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Community and Q&A

Insulated Mechanical Room

Miles007 | Posted in Energy Efficiency and Durability on

We are building a 16’x24′ Cabin.  We may eventually add on a 26’x34′ portion, to create a complete small house.  Climate zone 5B, in Skamania County, Washington.  In the attached rendering, I’m only showing the portion of the stem wall that’s above grade.  For now, the cabin will have a 83 1/2″ high crawl space.  Later, I would like to create a 4′ x 10′ mechanical room (for solar control equipment, possibly batteries, and for a heat pump water heater).  Creating a full, insulated walkout basement seems cost-prohibitive, and probably unnecessary.  And would also require a radon fan.
-Could I add this small mechanical room later on, with insulated wood walls on 3 sides, and rigid foam against the concrete on one side?
-If so, what would you suggest for minimum r-value for the walls?
-Since headroom is limited, is there a low-profile way to create an insulated floor?
-If so, what would you suggest for minimum r-value for the floor?
Thanks in advance.

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  1. user-2310254 | | #1


    I'm a little confused. It sounds like you are aiming for a conditioned crawlspace, in which case it would be coupled to your main living area and you'd would want to make provisions for mitigating radon. If the crawlspace will be conditioned and almost 7 feet tall, why not add a couple of feet and create a full basement? I'm not wild about basements, but building one might make more sense in this case.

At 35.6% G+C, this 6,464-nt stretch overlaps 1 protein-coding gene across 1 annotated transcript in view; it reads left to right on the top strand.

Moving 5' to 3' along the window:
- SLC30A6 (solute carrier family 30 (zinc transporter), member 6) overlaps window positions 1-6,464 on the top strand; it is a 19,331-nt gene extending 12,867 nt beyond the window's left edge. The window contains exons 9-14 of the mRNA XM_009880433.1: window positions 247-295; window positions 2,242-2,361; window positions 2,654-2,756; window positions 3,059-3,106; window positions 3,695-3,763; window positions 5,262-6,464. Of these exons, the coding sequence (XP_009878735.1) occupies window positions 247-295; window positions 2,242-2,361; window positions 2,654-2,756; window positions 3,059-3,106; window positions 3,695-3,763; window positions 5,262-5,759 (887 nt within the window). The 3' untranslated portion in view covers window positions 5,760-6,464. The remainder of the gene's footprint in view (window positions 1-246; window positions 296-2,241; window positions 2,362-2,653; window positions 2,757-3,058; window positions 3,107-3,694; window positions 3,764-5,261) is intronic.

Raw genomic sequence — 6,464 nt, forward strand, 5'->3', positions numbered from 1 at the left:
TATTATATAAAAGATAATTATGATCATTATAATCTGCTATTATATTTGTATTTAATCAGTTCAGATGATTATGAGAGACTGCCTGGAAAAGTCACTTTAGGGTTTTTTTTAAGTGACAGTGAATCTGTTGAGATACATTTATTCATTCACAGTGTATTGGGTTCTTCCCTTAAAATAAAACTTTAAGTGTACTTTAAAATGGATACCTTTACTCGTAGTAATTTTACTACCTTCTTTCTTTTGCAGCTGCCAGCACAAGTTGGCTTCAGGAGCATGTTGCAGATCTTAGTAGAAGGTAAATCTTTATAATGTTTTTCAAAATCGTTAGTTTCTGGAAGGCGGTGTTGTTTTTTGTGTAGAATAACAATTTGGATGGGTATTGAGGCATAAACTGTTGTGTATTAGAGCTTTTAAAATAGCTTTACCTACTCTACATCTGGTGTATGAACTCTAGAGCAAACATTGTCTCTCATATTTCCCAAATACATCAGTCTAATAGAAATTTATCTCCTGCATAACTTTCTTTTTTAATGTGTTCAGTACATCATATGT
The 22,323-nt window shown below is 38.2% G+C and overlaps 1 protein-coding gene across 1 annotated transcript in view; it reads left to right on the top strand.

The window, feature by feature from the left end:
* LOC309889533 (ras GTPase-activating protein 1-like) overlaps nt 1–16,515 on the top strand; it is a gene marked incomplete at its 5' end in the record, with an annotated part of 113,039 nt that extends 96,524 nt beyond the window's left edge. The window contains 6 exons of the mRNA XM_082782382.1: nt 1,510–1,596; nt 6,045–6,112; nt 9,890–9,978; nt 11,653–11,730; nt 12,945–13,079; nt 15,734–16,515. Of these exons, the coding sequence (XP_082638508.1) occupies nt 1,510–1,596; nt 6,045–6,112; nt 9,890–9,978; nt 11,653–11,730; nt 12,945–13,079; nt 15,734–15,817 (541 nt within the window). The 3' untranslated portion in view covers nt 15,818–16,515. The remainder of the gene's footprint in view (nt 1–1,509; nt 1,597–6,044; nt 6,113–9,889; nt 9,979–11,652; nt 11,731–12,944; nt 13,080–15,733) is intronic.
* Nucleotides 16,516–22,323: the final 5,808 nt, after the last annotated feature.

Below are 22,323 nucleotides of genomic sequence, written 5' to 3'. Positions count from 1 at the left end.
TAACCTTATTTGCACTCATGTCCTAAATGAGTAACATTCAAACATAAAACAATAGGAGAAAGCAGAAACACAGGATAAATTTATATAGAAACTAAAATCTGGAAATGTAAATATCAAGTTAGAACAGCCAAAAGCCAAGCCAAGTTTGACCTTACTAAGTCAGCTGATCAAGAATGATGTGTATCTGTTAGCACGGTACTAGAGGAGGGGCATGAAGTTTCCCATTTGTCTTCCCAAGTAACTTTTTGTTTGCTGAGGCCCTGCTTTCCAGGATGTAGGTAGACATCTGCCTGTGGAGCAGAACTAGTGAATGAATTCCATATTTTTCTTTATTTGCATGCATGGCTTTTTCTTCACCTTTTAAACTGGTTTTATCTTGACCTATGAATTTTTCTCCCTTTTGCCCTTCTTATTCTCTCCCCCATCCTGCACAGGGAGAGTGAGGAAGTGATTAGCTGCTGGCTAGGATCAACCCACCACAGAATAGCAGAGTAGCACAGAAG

2. Miles007 | | #2

    Thanks Steve. On the one hand, I agree with you. But when I think about extra excavation, extra concrete, adding a slab, adding a radon fan, increasing the excavation to the full 16' footprint, waterproofing the stemwall, insulating the stemwall, insulating the slab . . . that sounds like thousands and thousands of dollars. And then once you create such a nice basement, you want to add windows. So more money for windows, concrete forming, etc.

    Please see attached elevation, with one notable change; I will skip the stepped stemwall, and run the concrete stemwall all the way up to where it says top of wood stemwall.

    Do you have time to take a stab at the questions above? Thanks, Miles

  3. Expert Member
    BILL WICHERS | | #3

    Note that you only need a radon fan if you're in a radon problem area. I assume since you mentioned it, you probably are in such an area, but wanted to point that out anyway.

    It shouldn't be that big a deal to do some more digging if an excavator is onsite anyway to dig out a foundation. A lot of the cost of an excavator is just getting the equipment to the site. an Once you're on site, more operating hours isn't usually that big of a deal unless you have a LOT of extra work to do. Use the material you remove for fill somewhere else on the lot and you have no disposal or haul away issues to deal with.

    Concrete work is similar, although a basement slab does have more finish work involved. It would be worth pricing it out with your concrete contractor though -- it might not be as much as you think, and a basement has many advantages (mechanicals, storage, etc.). Insulate the slab and foundation walls with reclaimed foam, XPS or EPS -- both are green when reclaimed! -- and you're not spending lots of money on new insulation.